Operation Clear Path

The office reached critical mass over the weekend. The approach of China Syndrome became clear when I had to shovel a path from door to desk. So I started excavating. The whole process became a fascinating archaelogical dig. Here are a few of the surprises unearthed in Operation Clear Path:

  • a Christmas gift I forgot I bought. The recipient got a better one, so I don’t feel guilty about keeping it.
  • Isis’s medical records from 2008.
  • a clipping from 2004 about web sites devoted to literature. I’ve set it aside to see how many of them have survived. Bookslut is still hanging in there, but foetry has gone the way of many of the fake poetry writing contests it exposed.
  • a gift certificate from 1999 (!) At least Barnes and Noble still lives.
  • unspeakable piles of dust bunnies. Did you know they have their own web site? Alternative names: sluts’ wool (from my otherwise proper Grand Aunt Anna Louise James) and from “A Way With Words,” house moss, beggar’s velvet, ghost turds. I thought ghost poo referred to those packing peanuts that jump out of cartons when they’re opened.
  • a journal from June 1994. Had intended to finish reading it before I finished writing At Home Inside out but got as far as October.
  • (these two items were toward the top of the pile and not a surprise): Dreams From My Father, which I bought just recently; and One Drop by Bliss Broyard, which I bought before Christmas because I was fascinated that her father, Anatole, could pass for so many years. After word spread that he had outed himself to his children just before he died, I often wondered whether my parents knew he was black. Mom didn’t write anything directly in the journals, though she did clip many of his Times book reviews. If I had to guess I’d say she did know. The only substantial quote that she highlighted in all those clippings was from one of his “reading and writing” columns entitled “Dancing Steps”: This was Ralph Ellison [who did not dance awkwardly], the black novelist who wrote ‘Invisible Man.’ Ellison often talks about the black cultural tradition, which he uses much as a jazz musician uses melody as a basis for improvisations. For him, rhythm is one aspect of the black writer’s irony. … When the word changed from ‘Negro’ to ‘black,’ he once said to me, an element of mysticism slipped in that I’ve never felt comfortable with.” NY Times Book Review, Jan. 17, 1982. Broyard of course wasn’t comfortable with either word or with the state of being that either described.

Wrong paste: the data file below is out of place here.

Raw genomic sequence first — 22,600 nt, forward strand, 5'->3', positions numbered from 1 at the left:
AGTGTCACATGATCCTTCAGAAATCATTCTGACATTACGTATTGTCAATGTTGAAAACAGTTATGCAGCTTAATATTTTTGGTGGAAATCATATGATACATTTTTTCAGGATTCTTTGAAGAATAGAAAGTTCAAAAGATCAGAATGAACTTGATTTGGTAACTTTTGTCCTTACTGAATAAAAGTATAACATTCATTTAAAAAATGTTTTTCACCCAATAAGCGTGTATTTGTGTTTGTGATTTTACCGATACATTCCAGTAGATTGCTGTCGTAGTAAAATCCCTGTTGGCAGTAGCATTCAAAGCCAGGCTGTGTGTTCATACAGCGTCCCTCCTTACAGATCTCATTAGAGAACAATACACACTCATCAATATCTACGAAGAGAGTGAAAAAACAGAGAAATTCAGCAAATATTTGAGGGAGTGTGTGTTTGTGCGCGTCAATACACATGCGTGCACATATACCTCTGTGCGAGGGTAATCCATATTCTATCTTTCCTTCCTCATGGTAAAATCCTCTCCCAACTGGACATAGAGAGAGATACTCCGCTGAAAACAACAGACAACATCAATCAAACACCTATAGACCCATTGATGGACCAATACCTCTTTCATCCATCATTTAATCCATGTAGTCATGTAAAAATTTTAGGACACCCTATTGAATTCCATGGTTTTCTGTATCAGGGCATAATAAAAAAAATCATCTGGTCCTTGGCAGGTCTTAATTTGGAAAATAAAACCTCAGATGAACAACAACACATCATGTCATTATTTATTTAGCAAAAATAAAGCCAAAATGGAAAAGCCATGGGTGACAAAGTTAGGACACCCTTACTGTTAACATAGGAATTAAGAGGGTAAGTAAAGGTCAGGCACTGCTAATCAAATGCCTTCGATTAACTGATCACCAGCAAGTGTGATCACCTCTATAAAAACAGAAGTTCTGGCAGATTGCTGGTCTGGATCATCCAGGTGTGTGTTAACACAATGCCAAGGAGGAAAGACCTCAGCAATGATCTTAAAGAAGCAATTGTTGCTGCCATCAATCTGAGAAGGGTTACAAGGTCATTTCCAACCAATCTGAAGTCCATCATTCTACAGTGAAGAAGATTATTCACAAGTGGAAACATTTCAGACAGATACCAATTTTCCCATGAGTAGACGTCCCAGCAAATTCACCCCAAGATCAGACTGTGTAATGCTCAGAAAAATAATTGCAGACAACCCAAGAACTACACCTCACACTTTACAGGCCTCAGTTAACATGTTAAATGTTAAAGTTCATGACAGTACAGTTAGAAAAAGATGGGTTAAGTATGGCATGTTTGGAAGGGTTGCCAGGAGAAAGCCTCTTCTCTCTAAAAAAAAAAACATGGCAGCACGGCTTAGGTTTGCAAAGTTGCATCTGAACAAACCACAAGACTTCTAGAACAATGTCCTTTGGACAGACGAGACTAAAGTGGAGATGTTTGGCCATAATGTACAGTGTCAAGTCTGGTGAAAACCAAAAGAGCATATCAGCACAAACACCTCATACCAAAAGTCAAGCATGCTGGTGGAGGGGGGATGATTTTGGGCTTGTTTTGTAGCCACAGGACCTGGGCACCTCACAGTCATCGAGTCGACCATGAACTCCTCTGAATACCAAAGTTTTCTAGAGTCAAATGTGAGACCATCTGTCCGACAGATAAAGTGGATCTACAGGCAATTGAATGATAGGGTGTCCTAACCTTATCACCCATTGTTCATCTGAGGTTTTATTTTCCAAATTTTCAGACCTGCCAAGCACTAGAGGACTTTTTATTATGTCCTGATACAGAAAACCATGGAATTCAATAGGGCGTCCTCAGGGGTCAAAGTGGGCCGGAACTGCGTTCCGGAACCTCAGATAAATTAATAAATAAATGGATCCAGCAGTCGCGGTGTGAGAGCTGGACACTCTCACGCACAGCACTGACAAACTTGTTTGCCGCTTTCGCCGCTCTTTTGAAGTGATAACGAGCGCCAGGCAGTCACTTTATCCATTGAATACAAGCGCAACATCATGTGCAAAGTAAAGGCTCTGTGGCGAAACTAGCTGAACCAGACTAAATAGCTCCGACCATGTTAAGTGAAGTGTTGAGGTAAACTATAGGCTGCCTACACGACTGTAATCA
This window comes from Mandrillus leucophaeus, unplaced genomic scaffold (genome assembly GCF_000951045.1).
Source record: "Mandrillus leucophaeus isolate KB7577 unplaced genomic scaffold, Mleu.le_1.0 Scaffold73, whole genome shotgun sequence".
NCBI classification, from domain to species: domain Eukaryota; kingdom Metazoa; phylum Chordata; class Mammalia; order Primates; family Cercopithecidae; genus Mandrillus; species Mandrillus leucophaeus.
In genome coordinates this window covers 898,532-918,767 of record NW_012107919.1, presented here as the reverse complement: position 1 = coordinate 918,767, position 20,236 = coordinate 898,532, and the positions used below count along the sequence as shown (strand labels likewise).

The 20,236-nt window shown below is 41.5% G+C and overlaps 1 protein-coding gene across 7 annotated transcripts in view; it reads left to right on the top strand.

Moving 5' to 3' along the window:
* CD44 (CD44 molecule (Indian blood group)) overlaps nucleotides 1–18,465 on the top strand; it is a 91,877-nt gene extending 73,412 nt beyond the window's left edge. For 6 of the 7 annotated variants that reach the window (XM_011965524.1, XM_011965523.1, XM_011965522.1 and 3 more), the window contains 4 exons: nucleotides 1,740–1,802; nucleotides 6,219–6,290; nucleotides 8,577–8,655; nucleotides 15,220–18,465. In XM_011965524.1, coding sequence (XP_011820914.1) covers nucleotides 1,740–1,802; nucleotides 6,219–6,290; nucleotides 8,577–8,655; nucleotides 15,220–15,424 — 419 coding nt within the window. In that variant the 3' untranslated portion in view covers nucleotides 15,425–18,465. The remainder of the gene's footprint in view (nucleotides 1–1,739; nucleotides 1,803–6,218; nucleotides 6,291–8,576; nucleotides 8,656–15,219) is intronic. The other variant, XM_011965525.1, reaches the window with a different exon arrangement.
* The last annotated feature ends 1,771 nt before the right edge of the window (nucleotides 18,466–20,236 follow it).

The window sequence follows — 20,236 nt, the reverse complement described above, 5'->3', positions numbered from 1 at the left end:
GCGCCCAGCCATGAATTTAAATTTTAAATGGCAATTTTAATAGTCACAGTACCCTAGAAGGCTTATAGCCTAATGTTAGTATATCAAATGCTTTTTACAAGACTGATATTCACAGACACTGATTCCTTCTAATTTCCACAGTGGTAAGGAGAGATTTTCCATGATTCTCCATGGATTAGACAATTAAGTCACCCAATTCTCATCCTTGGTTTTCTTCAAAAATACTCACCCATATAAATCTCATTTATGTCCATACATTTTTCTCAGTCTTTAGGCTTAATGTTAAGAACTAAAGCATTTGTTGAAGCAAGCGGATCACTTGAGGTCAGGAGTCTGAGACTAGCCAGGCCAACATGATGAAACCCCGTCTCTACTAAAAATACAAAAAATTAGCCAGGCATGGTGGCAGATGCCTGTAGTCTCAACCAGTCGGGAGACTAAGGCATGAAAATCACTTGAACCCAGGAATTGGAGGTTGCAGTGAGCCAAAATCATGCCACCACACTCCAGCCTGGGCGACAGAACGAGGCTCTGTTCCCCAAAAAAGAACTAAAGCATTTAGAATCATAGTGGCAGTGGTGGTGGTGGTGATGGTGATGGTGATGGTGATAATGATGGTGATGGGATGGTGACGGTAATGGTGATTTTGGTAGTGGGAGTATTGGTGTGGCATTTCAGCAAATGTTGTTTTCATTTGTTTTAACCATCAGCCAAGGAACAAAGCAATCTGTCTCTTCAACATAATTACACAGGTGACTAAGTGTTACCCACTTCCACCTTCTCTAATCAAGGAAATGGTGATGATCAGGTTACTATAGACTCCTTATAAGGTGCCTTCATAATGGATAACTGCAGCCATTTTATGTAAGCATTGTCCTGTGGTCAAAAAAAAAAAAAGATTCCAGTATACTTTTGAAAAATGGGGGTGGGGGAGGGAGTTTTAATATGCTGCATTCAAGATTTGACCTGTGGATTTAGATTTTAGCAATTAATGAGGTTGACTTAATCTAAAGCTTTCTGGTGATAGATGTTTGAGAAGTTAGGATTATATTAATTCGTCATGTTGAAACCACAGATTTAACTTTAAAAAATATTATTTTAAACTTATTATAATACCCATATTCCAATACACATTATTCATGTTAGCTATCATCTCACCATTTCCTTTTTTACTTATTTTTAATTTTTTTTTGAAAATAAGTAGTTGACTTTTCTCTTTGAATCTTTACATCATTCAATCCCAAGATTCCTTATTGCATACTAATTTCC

The excavation project has cleared the north wall of the office, not counting the bookcase which contains several files on current projects, several books, a ream of copier paper, some atlases and some other stuff that I haven’t investigated yet, two (or more?) drafts of At Home Inside, and my Obama memorabilia collection of newspapers and magazines from the day after his election and from the inauguration.

Next dig site will be the shelf against the east wall, which promises a number of surprises. I think that’s where I put the folder titled “blog topics.

The big down side to all this is that the pile of stuff on my desk has grown about a foot since I started digging.

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One Response to “Operation Clear Path”

  1. Harv Goldstein Says:

    Wow! Now I don’t feel so bad. I spent Sunday cleaning my space and the oldest piece of paper I found was a restaurant receipt from 2004. Are you sure you’re not a Gemini, too? Nancy is sure that’s why I save things.

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